Redefining the Sources of Stress: Stressors and their meaning
Posted Jun 10 2011 5:51pm
Columbus had a time of it trying to convince the queen of Spain that the earth wasn't flat and that there was an unknown world out there to discover with potential riches beyond their wildest imagination. Of course he was right and the rest is history. Yet still today in our modern world we have fashioned a "flatness" point of view regarding the source of our stress. I know of one such "Columbus" in the field of stress that had made an incredible disruptive contribution to the understanding of the source of stress.
His name is Hans Selye. Selye, a Canadian endrincronologist, worked in the early 1900's and this post is based upon his work in the identification of "stressors" and our reactions to them. Although his work was mostly biological, he made strong implications that his theories had cognitive implications as well. He defined "stressors" as any events, people, interactions, food, and chemicals that have a creates an affect to the body. Of course this is common knowledge today, however in 1908 this was quite startling.
Selye's definition of stress holds the key, still to this day, to the most remarkable new approach to stress relief. He defined stress as "the mind and body's reaction or adaption to a stressor." His understanding of the body and mind's reaction or adaption to stressors led to the discovery of the " fight or flight response." So in "fight or flight" response terminology there is a "real" threat or a "perceived" threat. Getting robbed or physically attacked is an example of a real threat. Having an anxious reaction to finding yourself in an elevator with a innocent stranger is a perceived threat.
At the foundation of a perceived threat is an interpretation. The interpretation of any stressor is what the mind reacts to and following nanoseconds later is the body's reaction. The idea that our reaction to our own interpretations of stressors causes stress is tantamount to saying that we stress ourselves. This may not be true all the time, but is most of the time. No one wants to admit that and therefore this approach to stress relief meets with a great deal of resistance. Why is that? Why do we all have such a great investment in our mutual agreement that what stresses us the most is someone, something, some event, outside of us; releasing us of any responsibility? What is the worst possible scenario of taking ownership of our choices? We see this happening everyday with the people around us yet refuse to see that we are doing the very same thing. We cling to our interpretation and fight desperately to defend them.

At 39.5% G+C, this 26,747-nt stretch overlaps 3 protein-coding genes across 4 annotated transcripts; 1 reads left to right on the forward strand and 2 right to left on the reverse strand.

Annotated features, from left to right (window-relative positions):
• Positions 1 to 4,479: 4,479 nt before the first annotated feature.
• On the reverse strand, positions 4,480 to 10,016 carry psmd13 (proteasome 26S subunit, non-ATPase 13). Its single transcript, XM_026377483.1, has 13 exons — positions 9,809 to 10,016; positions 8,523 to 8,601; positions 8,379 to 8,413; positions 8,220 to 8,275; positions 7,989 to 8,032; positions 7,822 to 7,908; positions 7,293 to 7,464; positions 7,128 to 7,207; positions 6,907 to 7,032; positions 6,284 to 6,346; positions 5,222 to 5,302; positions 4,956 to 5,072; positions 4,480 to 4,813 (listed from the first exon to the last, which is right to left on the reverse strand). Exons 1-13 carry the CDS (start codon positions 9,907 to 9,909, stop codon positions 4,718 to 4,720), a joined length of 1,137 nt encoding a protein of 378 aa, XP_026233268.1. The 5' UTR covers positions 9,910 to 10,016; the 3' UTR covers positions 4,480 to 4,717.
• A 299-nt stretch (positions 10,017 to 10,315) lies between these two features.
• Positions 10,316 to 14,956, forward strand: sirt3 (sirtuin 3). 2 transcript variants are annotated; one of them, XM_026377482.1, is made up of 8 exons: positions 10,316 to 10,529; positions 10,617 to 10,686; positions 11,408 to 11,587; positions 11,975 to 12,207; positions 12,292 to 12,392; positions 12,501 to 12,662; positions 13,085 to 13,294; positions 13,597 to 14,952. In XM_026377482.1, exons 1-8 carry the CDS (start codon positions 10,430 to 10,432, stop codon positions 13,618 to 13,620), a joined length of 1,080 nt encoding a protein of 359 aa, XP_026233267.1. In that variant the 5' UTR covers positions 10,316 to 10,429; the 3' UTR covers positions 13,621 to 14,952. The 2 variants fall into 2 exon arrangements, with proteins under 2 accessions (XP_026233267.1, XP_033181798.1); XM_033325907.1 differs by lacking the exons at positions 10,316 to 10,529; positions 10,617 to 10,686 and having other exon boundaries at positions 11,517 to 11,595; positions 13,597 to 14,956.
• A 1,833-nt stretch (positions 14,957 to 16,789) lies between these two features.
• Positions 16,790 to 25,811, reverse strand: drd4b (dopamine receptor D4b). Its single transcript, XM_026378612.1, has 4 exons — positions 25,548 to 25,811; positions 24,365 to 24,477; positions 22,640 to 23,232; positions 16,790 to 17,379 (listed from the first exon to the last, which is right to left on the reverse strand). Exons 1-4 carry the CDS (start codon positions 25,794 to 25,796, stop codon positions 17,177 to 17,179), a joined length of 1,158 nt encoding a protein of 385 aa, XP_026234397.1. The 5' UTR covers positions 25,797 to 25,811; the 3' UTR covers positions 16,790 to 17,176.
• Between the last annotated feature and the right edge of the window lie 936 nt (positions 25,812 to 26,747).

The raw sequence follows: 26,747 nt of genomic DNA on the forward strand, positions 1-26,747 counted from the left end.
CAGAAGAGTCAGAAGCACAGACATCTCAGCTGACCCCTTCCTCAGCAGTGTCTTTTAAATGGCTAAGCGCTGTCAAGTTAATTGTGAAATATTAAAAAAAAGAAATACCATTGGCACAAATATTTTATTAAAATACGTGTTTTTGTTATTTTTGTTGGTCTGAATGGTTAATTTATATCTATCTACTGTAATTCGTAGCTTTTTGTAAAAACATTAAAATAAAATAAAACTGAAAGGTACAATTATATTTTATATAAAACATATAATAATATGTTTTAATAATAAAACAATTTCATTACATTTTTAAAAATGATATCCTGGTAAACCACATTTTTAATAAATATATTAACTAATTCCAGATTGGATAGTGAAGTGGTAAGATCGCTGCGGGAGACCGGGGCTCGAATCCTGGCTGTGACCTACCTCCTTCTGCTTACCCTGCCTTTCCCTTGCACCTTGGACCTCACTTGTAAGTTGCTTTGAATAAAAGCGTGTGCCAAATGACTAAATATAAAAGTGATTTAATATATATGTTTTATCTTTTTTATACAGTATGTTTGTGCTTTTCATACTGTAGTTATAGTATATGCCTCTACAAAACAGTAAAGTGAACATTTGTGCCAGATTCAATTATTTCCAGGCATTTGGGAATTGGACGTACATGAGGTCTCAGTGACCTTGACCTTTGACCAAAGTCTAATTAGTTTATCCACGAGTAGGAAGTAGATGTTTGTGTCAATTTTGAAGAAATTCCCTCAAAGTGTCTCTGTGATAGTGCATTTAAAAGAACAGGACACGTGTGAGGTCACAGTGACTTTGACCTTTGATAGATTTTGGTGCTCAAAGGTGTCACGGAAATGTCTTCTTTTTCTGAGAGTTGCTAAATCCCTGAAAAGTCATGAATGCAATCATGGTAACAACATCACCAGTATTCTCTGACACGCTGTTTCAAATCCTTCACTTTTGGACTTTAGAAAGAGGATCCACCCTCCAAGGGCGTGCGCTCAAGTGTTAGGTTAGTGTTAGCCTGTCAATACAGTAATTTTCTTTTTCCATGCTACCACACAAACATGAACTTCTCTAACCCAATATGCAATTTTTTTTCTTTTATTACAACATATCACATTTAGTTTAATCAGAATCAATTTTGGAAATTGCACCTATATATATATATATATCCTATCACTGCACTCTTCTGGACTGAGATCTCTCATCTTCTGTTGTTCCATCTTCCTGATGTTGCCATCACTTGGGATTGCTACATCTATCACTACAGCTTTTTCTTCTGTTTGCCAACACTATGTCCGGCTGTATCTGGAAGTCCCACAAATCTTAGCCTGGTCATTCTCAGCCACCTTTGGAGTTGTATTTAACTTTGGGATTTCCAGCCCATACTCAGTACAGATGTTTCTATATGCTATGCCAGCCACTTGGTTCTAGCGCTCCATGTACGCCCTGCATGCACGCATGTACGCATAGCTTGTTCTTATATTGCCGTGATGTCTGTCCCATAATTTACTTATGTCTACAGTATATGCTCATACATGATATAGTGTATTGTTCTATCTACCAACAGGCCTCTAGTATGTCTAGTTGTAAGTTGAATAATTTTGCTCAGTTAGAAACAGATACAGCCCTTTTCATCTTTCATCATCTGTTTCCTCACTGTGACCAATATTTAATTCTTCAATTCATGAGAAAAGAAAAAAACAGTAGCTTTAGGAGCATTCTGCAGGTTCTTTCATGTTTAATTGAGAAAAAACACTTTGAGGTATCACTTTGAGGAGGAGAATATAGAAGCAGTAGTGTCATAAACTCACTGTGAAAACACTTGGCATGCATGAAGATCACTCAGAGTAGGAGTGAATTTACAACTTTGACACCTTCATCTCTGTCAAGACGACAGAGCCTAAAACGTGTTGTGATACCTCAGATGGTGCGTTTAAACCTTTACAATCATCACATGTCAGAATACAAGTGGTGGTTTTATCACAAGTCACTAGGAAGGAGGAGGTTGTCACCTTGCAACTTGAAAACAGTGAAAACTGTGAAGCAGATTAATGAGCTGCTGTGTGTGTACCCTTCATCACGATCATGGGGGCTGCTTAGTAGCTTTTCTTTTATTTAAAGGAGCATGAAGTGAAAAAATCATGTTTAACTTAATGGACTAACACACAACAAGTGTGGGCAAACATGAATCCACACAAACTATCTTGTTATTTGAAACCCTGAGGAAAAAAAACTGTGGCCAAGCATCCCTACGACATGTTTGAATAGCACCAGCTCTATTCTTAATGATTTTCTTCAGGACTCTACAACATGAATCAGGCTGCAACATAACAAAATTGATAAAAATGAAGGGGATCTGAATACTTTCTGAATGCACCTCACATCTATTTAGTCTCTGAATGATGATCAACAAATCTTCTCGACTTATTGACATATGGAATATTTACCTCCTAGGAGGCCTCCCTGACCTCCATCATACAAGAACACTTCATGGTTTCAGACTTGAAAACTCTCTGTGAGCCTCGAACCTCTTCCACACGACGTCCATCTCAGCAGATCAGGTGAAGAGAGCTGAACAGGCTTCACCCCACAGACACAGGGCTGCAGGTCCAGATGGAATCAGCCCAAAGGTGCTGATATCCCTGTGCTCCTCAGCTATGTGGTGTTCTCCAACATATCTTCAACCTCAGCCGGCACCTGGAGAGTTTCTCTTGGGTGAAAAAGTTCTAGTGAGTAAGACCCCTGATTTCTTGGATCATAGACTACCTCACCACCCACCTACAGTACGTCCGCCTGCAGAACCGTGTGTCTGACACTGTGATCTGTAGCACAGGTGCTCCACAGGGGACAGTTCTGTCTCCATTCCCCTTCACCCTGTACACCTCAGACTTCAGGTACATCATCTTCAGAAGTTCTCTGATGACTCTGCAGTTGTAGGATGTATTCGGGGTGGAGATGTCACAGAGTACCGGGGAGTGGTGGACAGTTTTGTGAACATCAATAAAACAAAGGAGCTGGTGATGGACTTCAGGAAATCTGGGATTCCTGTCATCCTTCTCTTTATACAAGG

If we can change our interpretation of our stressors we can alter their effects in our mind and on our body. This approach is powerful and sustainable. Nevertheless this point of view will not change the circumstances in your life but you will absolutely change your mind about them. A problem now becomes a challenge, that empowers you rather than engulf you in stress, fatigue, and worry.
Ed Fox - www.sustainable-stress-relief.com - 310-259-8774